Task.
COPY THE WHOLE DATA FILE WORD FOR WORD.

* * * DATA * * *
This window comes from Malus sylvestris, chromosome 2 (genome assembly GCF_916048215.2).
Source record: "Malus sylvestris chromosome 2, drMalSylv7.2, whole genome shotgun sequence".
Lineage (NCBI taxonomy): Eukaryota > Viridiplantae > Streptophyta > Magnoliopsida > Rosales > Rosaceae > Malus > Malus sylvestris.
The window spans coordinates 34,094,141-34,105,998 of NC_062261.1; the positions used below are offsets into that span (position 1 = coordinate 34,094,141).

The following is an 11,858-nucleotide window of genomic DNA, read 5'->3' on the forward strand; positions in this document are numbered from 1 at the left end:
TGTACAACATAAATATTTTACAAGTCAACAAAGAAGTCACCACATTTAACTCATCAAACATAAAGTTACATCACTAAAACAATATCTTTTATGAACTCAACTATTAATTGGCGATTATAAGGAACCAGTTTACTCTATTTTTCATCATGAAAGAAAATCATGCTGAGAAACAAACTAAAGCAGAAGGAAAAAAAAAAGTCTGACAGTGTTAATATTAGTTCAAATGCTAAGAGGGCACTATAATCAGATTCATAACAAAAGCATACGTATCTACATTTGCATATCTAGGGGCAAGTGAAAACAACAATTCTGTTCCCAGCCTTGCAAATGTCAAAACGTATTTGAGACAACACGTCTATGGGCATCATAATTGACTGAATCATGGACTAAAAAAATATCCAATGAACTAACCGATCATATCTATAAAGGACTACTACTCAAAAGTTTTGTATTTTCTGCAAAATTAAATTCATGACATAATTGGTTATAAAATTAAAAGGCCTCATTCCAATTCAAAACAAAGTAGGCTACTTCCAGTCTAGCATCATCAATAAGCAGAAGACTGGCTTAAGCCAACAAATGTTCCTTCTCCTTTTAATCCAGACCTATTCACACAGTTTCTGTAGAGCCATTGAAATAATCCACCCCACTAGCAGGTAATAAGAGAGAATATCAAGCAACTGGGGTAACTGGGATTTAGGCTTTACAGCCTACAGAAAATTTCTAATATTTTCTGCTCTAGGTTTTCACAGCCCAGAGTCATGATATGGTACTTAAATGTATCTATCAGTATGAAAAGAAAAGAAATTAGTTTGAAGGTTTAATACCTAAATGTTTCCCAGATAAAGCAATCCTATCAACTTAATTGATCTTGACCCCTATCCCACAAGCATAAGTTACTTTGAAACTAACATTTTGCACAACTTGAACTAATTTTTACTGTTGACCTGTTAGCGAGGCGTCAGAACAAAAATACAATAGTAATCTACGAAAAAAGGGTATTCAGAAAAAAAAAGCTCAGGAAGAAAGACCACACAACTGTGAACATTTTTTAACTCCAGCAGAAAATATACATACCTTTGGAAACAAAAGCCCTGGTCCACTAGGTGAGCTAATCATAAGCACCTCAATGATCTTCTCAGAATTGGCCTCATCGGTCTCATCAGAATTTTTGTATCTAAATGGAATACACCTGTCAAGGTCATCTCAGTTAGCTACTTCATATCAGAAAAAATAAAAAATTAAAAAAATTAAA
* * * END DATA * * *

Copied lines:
This window comes from Malus sylvestris, chromosome 2 (genome assembly GCF_916048215.2).
Source record: "Malus sylvestris chromosome 2, drMalSylv7.2, whole genome shotgun sequence".
Lineage (NCBI taxonomy): Eukaryota > Viridiplantae > Streptophyta > Magnoliopsida > Rosales > Rosaceae > Malus > Malus sylvestris.
The window spans coordinates 34,094,141-34,105,998 of NC_062261.1; the positions used below are offsets into that span (position 1 = coordinate 34,094,141).

The following is an 11,858-nucleotide window of genomic DNA, read 5'->3' on the forward strand; positions in this document are numbered from 1 at the left end:
TGTACAACATAAATATTTTACAAGTCAACAAAGAAGTCACCACATTTAACTCATCAAACATAAAGTTACATCACTAAAACAATATCTTTTATGAACTCAACTATTAATTGGCGATTATAAGGAACCAGTTTACTCTATTTTTCATCATGAAAGAAAATCATGCTGAGAAACAAACTAAAGCAGAAGGAAAAAAAAAAGTCTGACAGTGTTAATATTAGTTCAAATGCTAAGAGGGCACTATAATCAGATTCATAACAAAAGCATACGTATCTACATTTGCATATCTAGGGGCAAGTGAAAACAACAATTCTGTTCCCAGCCTTGCAAATGTCAAAACGTATTTGAGACAACACGTCTATGGGCATCATAATTGACTGAATCATGGACTAAAAAAATATCCAATGAACTAACCGATCATATCTATAAAGGACTACTACTCAAAAGTTTTGTATTTTCTGCAAAATTAAATTCATGACATAATTGGTTATAAAATTAAAAGGCCTCATTCCAATTCAAAACAAAGTAGGCTACTTCCAGTCTAGCATCATCAATAAGCAGAAGACTGGCTTAAGCCAACAAATGTTCCTTCTCCTTTTAATCCAGACCTATTCACACAGTTTCTGTAGAGCCATTGAAATAATCCACCCCACTAGCAGGTAATAAGAGAGAATATCAAGCAACTGGGGTAACTGGGATTTAGGCTTTACAGCCTACAGAAAATTTCTAATATTTTCTGCTCTAGGTTTTCACAGCCCAGAGTCATGATATGGTACTTAAATGTATCTATCAGTATGAAAAGAAAAGAAATTAGTTTGAAGGTTTAATACCTAAATGTTTCCCAGATAAAGCAATCCTATCAACTTAATTGATCTTGACCCCTATCCCACAAGCATAAGTTACTTTGAAACTAACATTTTGCACAACTTGAACTAATTTTTACTGTTGACCTGTTAGCGAGGCGTCAGAACAAAAATACAATAGTAATCTACGAAAAAAGGGTATTCAGAAAAAAAAAGCTCAGGAAGAAAGACCACACAACTGTGAACATTTTTTAACTCCAGCAGAAAATATACATACCTTTGGAAACAAAAGCCCTGGTCCACTAGGTGAGCTAATCATAAGCACCTCAATGATCTTCTCAGAATTGGCCTCATCGGTCTCATCAGAATTTTTGTATCTAAATGGAATACACCTGTCAAGGTCATCTCAGTTAGCTACTTCATATCAGAAAAAATAAAAAATTAAAAAAATTAAA